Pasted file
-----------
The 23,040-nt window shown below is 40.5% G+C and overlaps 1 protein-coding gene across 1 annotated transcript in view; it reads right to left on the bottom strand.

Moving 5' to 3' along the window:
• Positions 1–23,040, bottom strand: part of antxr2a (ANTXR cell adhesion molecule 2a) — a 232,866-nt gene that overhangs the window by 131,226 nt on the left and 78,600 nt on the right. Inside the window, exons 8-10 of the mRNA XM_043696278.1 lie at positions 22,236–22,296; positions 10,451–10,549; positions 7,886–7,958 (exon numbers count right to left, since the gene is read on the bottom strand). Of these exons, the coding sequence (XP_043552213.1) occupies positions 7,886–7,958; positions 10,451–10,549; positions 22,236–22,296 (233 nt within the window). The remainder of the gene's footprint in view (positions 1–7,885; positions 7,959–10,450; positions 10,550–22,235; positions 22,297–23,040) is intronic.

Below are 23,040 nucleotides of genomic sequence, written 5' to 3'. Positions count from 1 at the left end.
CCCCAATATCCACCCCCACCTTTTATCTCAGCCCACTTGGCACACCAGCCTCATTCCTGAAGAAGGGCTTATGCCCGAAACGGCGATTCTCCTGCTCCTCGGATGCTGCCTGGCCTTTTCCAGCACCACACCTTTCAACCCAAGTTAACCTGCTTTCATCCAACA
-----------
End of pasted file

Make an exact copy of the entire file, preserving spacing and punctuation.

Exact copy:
The 23,040-nt window shown below is 40.5% G+C and overlaps 1 protein-coding gene across 1 annotated transcript in view; it reads right to left on the bottom strand.

Moving 5' to 3' along the window:
• Positions 1–23,040, bottom strand: part of antxr2a (ANTXR cell adhesion molecule 2a) — a 232,866-nt gene that overhangs the window by 131,226 nt on the left and 78,600 nt on the right. Inside the window, exons 8-10 of the mRNA XM_043696278.1 lie at positions 22,236–22,296; positions 10,451–10,549; positions 7,886–7,958 (exon numbers count right to left, since the gene is read on the bottom strand). Of these exons, the coding sequence (XP_043552213.1) occupies positions 7,886–7,958; positions 10,451–10,549; positions 22,236–22,296 (233 nt within the window). The remainder of the gene's footprint in view (positions 1–7,885; positions 7,959–10,450; positions 10,550–22,235; positions 22,297–23,040) is intronic.

Below are 23,040 nucleotides of genomic sequence, written 5' to 3'. Positions count from 1 at the left end.
CCCCAATATCCACCCCCACCTTTTATCTCAGCCCACTTGGCACACCAGCCTCATTCCTGAAGAAGGGCTTATGCCCGAAACGGCGATTCTCCTGCTCCTCGGATGCTGCCTGGCCTTTTCCAGCACCACACCTTTCAACCCAAGTTAACCTGCTTTCATCCAACA